The employee in that Red Robin case was hired as a server, and in the lawsuit, he alleged that he was an adherent of the Kemetic religion, an ancient Egyptian faith. As part of his religious practice, the employee went through a rite of passage where he received religious inscriptions in the form of tattoos. The inscriptions, less than a quarter-inch wide and encircling his wrists, were liturgical verses from an Egyptian scripture. According to the lawsuit, the inscriptions symbolized the employee’s religious dedication and his religious practices made it a sin to intentionally conceal the religious inscriptions.
The employee had the tattoos on his wrists when he was hired, and at that time, Red Robin had a dress code that prohibited employees from having visible tattoos. The EEOC said that although the employee worked at Red Robin for approximately six months without a complaint from customers, co-workers or his immediate supervisors, a new manager saw the tattoos and fired the employee for not concealing them.
The employee claimed he had repeatedly talked with management, giving detailed explanations of his faith and the need for an accommodation. He sought an exemption from the dress code, but Red Robin refused to provide it or any alternatives. Notably, Title VII requires employers to make reasonable accommodations to sincerely held religious beliefs unless it would cause undue hardship to the business. Throughout the suit Red Robin maintained that allowing any exceptions to its dress code policy would undermine its “wholesome image.” Before the parties settled, Red Robin’s argument was rejected by the District Court, which held that Red Robin was required to support its undue hardship claim with more than hypothetical hardships based on unproven assumptions.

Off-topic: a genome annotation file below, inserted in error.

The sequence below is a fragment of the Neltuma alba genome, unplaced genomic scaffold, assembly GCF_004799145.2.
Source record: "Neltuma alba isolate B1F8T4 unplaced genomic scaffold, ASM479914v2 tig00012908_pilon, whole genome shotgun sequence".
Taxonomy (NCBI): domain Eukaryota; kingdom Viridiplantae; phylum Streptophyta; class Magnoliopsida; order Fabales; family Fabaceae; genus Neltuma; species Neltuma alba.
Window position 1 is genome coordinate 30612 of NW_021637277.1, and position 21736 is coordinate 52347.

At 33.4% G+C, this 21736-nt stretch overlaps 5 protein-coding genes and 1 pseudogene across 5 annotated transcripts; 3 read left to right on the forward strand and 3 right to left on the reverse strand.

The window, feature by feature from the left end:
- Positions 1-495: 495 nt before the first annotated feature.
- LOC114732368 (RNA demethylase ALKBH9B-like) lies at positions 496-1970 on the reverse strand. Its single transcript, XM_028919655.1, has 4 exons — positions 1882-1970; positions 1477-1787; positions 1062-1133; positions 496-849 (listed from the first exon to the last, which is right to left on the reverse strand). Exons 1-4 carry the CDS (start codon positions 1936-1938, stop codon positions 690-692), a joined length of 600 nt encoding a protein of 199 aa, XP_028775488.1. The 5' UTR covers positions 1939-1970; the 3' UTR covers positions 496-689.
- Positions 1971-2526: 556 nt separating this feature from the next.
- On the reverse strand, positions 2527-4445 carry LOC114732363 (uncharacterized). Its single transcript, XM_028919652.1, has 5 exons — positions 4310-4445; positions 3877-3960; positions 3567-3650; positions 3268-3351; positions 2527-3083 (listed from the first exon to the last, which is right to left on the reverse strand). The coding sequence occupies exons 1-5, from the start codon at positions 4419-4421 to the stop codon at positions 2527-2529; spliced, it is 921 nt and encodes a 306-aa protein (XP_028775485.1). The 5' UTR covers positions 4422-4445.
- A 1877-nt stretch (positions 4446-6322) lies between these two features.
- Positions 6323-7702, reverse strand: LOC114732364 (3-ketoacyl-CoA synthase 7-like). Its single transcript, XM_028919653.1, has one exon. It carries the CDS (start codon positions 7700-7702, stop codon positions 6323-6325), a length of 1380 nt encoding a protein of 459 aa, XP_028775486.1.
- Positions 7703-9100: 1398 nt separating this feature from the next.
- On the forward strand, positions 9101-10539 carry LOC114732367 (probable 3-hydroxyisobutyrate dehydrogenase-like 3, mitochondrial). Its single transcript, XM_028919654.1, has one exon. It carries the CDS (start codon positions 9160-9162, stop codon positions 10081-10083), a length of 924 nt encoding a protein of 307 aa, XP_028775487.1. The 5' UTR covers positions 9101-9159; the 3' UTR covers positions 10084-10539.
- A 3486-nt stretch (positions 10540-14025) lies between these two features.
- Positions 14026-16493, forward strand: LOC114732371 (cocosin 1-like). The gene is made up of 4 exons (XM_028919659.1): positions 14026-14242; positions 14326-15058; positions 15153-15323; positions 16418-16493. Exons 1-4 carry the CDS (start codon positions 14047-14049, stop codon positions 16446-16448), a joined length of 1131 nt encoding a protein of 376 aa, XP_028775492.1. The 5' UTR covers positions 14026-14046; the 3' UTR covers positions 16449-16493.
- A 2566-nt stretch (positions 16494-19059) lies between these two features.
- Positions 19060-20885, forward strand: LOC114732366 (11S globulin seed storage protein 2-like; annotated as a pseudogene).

The lesson to be learned from that case is that Title VII and the EEOC take a very broad view of religion; generally, courts do not want to be placed in the position of deciding what is or is not a bona fide religion or religious practice. To that extent, tattoos that are part of a religious practice may need to be accommodated. Accommodations are not required if the employer would suffer undue hardship—that is, “more than de minimis “ or a minimal cost. Whether an accommodation would be an undue hardship is determined on a case-by-case basis, and considers the potential burden on an employer’s business in addition to any monetary costs.
Put simply, mere inconvenience is not an undue hardship.
Purely decorative secular tattoos (e.g., that old barbed wire tattoo from college) do not impose a duty of accommodation, and gyms are free to make employment decisions on that basis or require employees to cover them up at work. However, gyms must proceed cautiously if they seek to cover up religious tattoos.
Note: This column offers general advice and is not intended to be used as direct legal counsel. Gym owners should consult a lawyer for their facility’s specific legal matters. Pill can be contacted directly here.
Jason Pill is a longtime climber and an attorney with Phelps Dunbar, LLP in Tampa, Florida. He practices in the area of labor and employment and assists clients in handling unique issues that arise at the intersection of law and technology. Additionally, Jason managed a climbing gym before embarking on a legal career, and he currently serves on USA Climbing’s Board of Directors and as the Chairperson of USA Climbing’s Risk Management Committee.